Dakota Access Pipeline; the good, the bad and the ugly

People have gathered to stop the construction of the Dakota Access Pipeline. Photo courtesy of Pixabay.com

People have gathered to stop the construction of the Dakota Access Pipeline. Photo courtesy of Pixabay.com

The Dakota Access Pipeline is a massive pipeline project that will run from western North Dakota down to Patoka, Illinois. That is over a 1,000 mile stretch for this 30-inch pipe to cross over. The pipeline will be transporting the light sweet crude oil that is being produced in the Bakken site and the Three Forks site, both in the Williston Basin area. According to the Dakota Pipeline Facts website, the pipeline will transport around 470,000 barrels every day, each barrel holding 42 gallons.

The Good: This pipeline is supposed to lessen the amount of imported oil America brings in to satisfy our energy needs in a day. On the website of The U.S. Energy Information Administration (EIA), it is said that America uses on average 19.4 million barrels of oil per day, but we import 9.4 million barrels from 82 different countries each day. This means that about 48 percent of the oil America expends each day is foreign oil. By using more pipelines, the process of transporting and refining oil becomes more efficient, which means we are importing and using less foreign oil.

Pipelines are also one of the safest ways to transport oil products. Without this pipeline, rail cars and trucks would be transporting the oil to Illinois, which is an extensive disaster waiting to happen. Derailed rail cars and crashed trucks can become extremely explosive and dangerous to everyone involved.

The Bad: With oil production and oil transportation, come many downsides. The Dakota Access Pipeline will inevitably cause different types of pollution along its pathway. From noise pollution due to the heavy machinery, to air pollution and haze, to the methane emissions that are said to have a major impact on global warming, there is no doubt that pipelines are not the best for the ecosystem, along with any other action dealing with the production or transportation of oil.

Another downside to the pipeline construction is the disturbance of land and the organisms who have made that specific land their home. The land is restored after trenching and filling over the pipeline, but for the time being the animals do lose their homes and are forced to find somewhere away from the noise and construction.

Oil spills and leaks are also always a dangerous possibility when it comes to dealing with petroleum. There are specific measures that can be taken to stop oil spills such as double-walling the pipeline, so that if there is a crack in the initial pipeline, the second wall will catch it before it reaches the ground or water, but it is not said if the Dakota Access Pipeline will have double walls.

The Ugly: With the production plan of this pipeline, a massive protest against it has emerged. The Standing Rock Sioux tribe is giving it everything they’ve got to try and stop the Dakota Access Pipeline from being constructed. The pipeline would not cross onto their reservation land, but it would go directly under the Missouri River just a mile north of the reservation. The tribe is protesting because the Missouri River is their main water source, and if an event such as an oil leak in the pipeline was to occur, their main water supply would be contaminated with crude oil. They are also against it because the path of the pipeline would cross over burial grounds of their ancestors on land that used to be, but is no longer part of their reservation. The protest started back in April of 2016, and nearly 40 people have been arrested in relation to the protest since then. The protest has included thousands of people creating protest sites and camping on and around the construction site for months. There have been instances where protesters have chained themselves onto the construction equipment and refused to move off of the site, therefore delaying construction significantly. The first act of violence during said protests occurred on Sept. 3. It is unknown who provoked the violence, but guards used pepper spray and unleashed guard dogs on the protesters. Multiple people and dogs were injured in the process. On Sept. 9, a federal judge decided that the construction of the Dakota Access Pipeline would not be stopped due to the Standing Rock tribe’s protest.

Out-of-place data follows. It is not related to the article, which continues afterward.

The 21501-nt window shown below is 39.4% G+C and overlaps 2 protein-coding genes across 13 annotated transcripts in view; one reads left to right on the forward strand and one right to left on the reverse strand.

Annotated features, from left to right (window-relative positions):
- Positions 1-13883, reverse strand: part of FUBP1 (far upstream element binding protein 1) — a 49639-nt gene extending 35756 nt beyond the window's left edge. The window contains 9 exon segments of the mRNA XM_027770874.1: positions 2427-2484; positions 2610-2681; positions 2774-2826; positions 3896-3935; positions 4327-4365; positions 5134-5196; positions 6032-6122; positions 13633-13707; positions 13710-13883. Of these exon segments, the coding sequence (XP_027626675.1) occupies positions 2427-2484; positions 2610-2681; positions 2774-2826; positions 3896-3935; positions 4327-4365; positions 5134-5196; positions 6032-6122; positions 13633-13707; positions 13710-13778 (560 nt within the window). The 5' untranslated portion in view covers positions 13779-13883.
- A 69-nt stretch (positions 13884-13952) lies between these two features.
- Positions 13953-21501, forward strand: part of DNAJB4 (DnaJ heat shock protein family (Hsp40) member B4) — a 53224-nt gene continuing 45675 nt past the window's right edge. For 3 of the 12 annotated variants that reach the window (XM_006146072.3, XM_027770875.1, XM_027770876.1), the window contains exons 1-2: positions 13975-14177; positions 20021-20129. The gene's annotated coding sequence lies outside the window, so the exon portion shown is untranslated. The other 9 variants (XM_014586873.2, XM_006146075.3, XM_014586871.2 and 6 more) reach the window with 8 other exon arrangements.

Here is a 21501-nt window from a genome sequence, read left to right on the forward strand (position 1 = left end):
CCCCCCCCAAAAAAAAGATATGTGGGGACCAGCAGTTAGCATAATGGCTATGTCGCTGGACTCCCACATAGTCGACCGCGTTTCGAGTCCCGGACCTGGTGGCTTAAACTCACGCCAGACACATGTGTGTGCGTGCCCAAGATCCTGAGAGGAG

I can understand where both sides are coming from, but with this issue, I side with the pipeline. I believe it should be built because of the convenience and efficiency it will bring in transporting oil out of our state.

In the long run, using more renewable energy sources like wind and solar would be ideal, but until we can perfect that and get it to where it is reliable and everyone can use it, this is our best option. There is already a pipeline called the Northern Border Pipeline that crosses the protested areas, and it hasn’t created a problem as of yet, so I think if the Dakota Access Pipeline follows the same route, it should not be much of an issue. I think the best option to negotiate would be to double-wall the pipeline, so it lessens the chance of it damaging the reservation’s water supply or any other ecosystem.

As Dr. Chester L. Karrass, the creator of the most successful negotiation seminar to help business people, engineers, leaders, and many others in the U.S, once said, “In business as in life, you don’t get what you deserve, you get what you negotiate.” It might not be fair to the tribe, but looking at the map of the pipelines across America, it seems that if their water supply would be put in danger, so would everyone else’s in the country. It’s really a difficult situation to analyze, and anyway you look at it, someone is going to end up losing out.

Emily Gibbens is a staff writer for The Dakota Student. She can be reached at [email protected]